Next: The scaling method in Up: Solving for the scaling Previous: Solving for the scaling

### Generalized eigenproblem

The problem is solved by a forming a generalized eigenequation,

 (6.25)

which finds the eigenstates of the -derivative of tension, treating the tension quadratic form as a norm which is held constant. The presence of a norm based on the wavefunction at means that null-space vectors can be excluded by the method of Section 5.3.2 with truncation set at about . It is possible to replace this tension norm by other norms, for instance the exact or Dirichlet from the previous chapter, however they will not be quasi-diagonal in the scaling eigenfunction basis. This destroys much of the benefit of the quasi-diagonality of in this basis. The power of (6.25), as realised by VS, is that both matrices are quasi-diagonal in this basis. Therefore, simultaneous diagonalization (that is, solving the generalized eigenproblem) of and in the computational basis returns a very good approximation to the transformation into the desired eigenfunction basis.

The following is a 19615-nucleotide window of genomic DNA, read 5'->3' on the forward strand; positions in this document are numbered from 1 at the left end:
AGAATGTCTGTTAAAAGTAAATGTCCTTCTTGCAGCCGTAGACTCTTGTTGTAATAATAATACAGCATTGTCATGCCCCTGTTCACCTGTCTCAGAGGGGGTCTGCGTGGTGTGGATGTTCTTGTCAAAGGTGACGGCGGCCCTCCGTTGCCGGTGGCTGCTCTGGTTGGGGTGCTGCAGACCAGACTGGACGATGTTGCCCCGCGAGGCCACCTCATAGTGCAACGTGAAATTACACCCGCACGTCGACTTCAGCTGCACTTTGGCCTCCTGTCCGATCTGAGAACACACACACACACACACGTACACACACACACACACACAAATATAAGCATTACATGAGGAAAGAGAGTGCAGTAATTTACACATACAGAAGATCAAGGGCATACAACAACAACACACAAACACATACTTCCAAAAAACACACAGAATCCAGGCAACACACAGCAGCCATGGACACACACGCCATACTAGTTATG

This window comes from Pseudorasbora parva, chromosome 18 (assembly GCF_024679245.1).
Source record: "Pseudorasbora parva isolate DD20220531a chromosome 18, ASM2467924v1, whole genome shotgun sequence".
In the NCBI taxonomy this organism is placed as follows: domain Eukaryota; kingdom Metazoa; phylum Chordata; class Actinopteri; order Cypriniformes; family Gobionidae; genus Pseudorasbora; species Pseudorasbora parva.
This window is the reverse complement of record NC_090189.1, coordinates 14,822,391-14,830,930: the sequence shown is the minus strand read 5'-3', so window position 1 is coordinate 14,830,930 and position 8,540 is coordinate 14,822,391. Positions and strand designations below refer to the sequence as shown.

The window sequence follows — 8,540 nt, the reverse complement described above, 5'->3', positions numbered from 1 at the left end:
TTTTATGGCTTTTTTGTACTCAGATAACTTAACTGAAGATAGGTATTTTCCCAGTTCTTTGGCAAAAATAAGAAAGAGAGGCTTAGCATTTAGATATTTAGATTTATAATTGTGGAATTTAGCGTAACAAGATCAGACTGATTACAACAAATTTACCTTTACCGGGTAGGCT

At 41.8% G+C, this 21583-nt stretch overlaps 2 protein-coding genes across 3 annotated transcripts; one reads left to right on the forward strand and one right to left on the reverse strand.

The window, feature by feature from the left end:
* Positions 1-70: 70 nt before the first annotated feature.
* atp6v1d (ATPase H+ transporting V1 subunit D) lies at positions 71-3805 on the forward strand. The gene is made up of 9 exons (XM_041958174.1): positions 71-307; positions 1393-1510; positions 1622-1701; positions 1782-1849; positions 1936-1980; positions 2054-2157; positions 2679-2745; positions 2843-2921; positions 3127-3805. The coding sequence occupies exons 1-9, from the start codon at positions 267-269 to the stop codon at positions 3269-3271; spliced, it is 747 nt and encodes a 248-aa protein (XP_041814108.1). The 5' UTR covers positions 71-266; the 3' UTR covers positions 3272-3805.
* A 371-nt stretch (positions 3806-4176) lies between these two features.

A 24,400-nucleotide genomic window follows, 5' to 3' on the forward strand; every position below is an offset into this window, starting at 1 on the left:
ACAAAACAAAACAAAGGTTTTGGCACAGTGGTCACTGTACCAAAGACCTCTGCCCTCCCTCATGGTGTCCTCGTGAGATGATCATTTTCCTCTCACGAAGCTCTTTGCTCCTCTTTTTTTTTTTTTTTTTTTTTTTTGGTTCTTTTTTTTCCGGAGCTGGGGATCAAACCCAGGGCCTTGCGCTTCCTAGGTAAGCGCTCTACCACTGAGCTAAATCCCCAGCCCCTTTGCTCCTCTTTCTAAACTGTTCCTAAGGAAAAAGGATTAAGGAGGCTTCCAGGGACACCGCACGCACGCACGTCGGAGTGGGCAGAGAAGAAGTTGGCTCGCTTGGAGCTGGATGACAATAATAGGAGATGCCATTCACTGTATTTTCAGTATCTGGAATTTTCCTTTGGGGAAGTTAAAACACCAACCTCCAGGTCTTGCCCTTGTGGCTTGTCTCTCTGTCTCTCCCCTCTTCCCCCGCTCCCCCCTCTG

From (6.20) to lowest order the diagonal elements of are and those of are . The ratio gives the generalized eigenvalue . The prediction for the eigenwavenumber is , giving to lowest order (see Section 6.2 for higher orders),

 (6.26)

The method will compute all the scaling eigenfunctions within a wavenumber range of up to about 1, for a system size . This corresponds to whose rescaled boundaries lie within about wavelength of the original boundary. The predicted as a function of are shown in Fig. 6.4 (bottom).

Next: The scaling method in Up: Solving for the scaling Previous: Solving for the scaling
Alex Barnett 2001-10-03